K-12 and Public schools and Education Finance and Education & Workforce Development

Several school districts seek passage of referendums

May 3, 2010

At least five school districts in the Indianapolis area will have referendums on primary ballots Tuesday that seek to raise millions of dollars to prevent teacher cuts or support building projects.

The school districts say the additional funds are necessary to compensate for a change in the state's school-funding formula. Schools that until last year used property tax dollars for general fund expenses such as teacher salaries and utility bills now must rely on state tax revenue.

That revenue has been declining for several months, due to the poor economy, prompting Gov. Mitch Daniels to cut state funding for public schools by $297 million.

Washington and Pike townships, as well as Speedway, Carmel and Noblesville, are among area school districts staging referendums Tuesday.

"It's more important than ever, because you see this big trend at the state level where the revenues are reduced," said Ellen Miller, spokeswoman for the campaign supporting the Washington Township referendum.

Passage of the Washington Township referendum would, in effect, be tax-neutral. Though it would raise the general fund tax rate by 8 cents per $100 of a property's assessed valuation, that increase would be offset by a corresponding decrease in the capital projects fund. The school board passed a resulution in October requiring the corresponding reduction.

The referendum would prevent $4 million in general fund cuts. Without the money, the district would experience additional staff layoffs, more crowded classrooms, a loss of summer school and reduced resources, referendum supporters contend.

Washington Township resident Penny Bigelow, who opposes the referendum, isn't buying it. "They are advertising it as a no-tax increase but the wording on the referendum ballot says that it is a tax increase," she said. "This is not what it appears to be."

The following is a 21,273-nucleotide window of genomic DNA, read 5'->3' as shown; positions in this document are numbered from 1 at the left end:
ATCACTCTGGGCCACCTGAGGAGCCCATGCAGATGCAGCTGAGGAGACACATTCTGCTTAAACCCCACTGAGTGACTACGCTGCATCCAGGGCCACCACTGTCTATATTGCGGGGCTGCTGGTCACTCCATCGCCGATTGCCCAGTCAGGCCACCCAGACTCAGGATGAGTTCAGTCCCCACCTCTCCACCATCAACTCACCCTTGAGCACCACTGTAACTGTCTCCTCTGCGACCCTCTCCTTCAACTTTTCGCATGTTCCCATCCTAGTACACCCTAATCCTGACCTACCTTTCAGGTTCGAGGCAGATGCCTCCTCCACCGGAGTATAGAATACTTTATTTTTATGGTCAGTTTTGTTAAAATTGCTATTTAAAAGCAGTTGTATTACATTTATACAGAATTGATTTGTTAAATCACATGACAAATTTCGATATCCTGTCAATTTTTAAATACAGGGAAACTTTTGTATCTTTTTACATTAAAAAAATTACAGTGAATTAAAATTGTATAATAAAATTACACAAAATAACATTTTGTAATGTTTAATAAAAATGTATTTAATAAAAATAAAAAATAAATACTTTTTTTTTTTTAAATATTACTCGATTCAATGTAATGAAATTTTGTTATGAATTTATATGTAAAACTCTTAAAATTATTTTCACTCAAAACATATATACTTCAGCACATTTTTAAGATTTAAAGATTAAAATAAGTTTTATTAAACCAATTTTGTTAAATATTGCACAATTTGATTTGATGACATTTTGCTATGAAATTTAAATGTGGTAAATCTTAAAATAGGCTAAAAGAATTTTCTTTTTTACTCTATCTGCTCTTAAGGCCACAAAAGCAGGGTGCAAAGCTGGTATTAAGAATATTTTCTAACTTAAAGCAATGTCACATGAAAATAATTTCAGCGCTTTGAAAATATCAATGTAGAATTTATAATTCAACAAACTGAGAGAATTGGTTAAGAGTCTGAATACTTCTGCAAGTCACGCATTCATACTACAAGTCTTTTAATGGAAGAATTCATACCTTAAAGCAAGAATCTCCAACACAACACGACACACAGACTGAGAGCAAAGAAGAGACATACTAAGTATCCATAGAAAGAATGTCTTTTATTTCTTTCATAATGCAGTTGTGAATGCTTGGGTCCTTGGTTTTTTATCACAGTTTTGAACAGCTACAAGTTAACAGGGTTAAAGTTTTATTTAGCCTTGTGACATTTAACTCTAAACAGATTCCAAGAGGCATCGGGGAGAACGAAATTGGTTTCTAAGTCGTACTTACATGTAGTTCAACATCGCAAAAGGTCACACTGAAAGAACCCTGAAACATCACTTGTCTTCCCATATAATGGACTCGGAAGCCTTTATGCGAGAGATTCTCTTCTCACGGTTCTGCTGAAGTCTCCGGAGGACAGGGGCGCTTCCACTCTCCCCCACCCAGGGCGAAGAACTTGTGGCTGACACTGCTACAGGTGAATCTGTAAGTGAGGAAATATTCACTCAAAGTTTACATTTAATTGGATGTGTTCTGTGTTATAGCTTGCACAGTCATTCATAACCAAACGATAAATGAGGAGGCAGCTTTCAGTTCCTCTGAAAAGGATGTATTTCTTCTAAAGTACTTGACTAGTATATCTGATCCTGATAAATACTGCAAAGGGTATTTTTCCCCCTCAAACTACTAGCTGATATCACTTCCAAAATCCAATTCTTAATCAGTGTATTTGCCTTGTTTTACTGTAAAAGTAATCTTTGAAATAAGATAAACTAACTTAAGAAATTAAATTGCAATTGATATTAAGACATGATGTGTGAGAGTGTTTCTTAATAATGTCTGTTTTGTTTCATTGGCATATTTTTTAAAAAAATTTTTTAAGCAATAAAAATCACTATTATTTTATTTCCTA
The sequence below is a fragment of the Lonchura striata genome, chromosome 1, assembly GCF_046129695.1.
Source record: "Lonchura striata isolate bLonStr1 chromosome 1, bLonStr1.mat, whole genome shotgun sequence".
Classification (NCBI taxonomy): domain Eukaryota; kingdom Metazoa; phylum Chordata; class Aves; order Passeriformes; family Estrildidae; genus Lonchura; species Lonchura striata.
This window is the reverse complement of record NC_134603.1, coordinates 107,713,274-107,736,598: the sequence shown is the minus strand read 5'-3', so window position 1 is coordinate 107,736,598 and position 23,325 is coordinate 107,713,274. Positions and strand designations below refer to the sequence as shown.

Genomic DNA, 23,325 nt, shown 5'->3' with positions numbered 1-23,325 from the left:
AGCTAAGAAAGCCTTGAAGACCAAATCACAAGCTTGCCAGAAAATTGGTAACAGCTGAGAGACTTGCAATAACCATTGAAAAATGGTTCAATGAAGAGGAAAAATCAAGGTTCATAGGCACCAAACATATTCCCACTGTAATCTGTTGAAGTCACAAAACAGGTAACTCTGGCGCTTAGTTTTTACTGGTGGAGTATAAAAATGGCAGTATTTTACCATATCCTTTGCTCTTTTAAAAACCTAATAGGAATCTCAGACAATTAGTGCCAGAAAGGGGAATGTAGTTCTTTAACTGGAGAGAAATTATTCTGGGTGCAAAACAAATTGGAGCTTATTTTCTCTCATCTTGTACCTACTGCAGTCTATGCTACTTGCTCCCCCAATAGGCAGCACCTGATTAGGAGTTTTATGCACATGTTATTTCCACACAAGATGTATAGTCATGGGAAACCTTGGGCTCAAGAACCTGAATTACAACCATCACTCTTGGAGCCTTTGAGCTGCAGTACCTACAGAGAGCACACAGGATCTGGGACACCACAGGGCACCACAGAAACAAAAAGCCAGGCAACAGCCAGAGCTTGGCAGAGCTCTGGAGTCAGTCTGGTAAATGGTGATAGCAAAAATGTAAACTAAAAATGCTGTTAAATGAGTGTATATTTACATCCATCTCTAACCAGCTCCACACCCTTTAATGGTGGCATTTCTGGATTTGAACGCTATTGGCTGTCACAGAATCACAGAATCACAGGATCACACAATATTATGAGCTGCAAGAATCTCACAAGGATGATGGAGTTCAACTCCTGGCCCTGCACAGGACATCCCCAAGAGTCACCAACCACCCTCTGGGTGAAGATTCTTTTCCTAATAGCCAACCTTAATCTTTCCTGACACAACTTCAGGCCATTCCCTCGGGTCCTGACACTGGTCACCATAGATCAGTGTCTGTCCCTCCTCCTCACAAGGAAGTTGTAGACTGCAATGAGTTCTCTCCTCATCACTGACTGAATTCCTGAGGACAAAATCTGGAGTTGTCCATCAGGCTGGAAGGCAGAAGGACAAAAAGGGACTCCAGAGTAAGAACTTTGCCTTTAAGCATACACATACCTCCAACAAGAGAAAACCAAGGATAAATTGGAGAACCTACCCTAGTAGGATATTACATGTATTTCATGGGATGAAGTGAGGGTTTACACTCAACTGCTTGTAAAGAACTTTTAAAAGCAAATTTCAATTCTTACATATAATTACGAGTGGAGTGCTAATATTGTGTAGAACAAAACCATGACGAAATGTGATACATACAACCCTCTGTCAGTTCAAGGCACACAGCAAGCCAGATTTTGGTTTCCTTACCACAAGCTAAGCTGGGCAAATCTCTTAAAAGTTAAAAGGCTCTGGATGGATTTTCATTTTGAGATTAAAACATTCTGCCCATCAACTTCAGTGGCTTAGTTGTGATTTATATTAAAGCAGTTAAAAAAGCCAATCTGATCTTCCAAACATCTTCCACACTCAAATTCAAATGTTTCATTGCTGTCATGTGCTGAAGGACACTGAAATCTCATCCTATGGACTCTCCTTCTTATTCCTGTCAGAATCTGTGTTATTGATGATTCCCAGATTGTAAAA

Supporters of the referendum say the state-mandated ballot language could mislead because it doesn't mention the school board's tax-neutrality resolution.

Proponents of the Pike Township referendum also are billing it as tax-neutral, because the new tax, which starts in 2012, will replace a previous one used to fund renovations to Pike High School. The referendum would raise taxes by 23 cents per $100 of assessed valuation to build a new Guion Creek Elementary.

In other other referendums:

— Speedway Schools is asking for a maximum tax rate of 59 cents per $100 of assessed valuation to raise its general fund by $3.4 million in 2001, the first year it would go into effect.

— Carmel Clay Schools is requesting a $12 million annual tax levy to keep the district from having to make drastic cuts and increase class sizes dramatically, school officials have said.

— Noblesville Schools wants residents to support two referendums, one for $5 million to cover operational expenses and another for $63 million to fund school building projects. The district wants to build two middle schools and one elementary school, in addition to expanding five schools.
 


 

 

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